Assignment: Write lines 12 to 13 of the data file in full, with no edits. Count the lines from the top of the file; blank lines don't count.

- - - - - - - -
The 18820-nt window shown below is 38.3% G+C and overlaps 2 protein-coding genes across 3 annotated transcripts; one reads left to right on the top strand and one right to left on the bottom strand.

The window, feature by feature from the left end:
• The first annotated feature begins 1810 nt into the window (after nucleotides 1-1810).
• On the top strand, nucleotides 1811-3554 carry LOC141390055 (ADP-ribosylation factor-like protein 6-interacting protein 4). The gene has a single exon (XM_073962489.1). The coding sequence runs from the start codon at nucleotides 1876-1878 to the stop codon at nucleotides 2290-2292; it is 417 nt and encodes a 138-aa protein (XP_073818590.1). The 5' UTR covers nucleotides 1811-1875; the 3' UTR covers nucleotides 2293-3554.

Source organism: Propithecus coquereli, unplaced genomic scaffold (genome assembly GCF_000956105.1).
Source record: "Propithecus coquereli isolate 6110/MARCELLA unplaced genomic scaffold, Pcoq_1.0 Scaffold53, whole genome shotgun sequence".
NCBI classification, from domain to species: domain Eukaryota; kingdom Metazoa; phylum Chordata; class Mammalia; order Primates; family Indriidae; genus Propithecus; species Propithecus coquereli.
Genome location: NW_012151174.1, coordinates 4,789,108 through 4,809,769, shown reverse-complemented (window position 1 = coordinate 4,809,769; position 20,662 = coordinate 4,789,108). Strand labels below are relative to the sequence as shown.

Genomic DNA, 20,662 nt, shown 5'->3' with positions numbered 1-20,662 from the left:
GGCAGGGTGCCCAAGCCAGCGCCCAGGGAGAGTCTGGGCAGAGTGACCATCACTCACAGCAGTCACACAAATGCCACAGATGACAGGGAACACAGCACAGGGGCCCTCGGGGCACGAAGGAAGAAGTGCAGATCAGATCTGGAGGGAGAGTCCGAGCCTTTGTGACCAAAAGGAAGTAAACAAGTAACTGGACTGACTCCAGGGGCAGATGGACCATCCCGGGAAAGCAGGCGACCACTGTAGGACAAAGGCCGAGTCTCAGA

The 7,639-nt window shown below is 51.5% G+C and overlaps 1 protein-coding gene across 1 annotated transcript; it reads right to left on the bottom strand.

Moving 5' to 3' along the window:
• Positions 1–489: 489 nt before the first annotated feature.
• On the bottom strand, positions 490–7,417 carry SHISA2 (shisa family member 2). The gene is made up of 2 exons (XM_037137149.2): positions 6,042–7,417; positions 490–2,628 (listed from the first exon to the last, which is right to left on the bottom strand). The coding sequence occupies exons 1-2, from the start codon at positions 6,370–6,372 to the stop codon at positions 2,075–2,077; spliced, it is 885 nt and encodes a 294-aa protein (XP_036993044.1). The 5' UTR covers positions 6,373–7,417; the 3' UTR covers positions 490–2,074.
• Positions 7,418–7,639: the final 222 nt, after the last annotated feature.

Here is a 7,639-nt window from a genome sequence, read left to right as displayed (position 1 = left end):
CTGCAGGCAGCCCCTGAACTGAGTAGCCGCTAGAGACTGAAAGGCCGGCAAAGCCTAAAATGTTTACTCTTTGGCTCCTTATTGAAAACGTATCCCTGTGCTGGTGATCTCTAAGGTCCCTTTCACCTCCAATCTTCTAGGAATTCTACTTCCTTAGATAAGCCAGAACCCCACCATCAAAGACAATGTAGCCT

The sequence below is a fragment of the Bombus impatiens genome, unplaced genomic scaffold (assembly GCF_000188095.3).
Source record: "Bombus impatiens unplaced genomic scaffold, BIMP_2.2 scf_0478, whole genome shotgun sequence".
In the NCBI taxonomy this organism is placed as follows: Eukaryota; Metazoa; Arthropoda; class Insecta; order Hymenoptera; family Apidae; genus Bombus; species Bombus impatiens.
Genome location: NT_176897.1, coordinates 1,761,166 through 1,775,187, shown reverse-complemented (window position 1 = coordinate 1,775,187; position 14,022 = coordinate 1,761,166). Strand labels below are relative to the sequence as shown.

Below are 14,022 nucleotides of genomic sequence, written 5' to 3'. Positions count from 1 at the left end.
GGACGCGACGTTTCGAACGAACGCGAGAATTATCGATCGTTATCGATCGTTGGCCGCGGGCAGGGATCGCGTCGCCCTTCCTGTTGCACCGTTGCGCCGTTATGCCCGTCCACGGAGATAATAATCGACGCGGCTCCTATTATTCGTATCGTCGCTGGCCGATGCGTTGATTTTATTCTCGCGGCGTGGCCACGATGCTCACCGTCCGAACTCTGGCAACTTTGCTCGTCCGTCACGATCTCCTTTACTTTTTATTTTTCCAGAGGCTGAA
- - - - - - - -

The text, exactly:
Moving 5' to 3' along the window:
• Positions 1–489: 489 nt before the first annotated feature.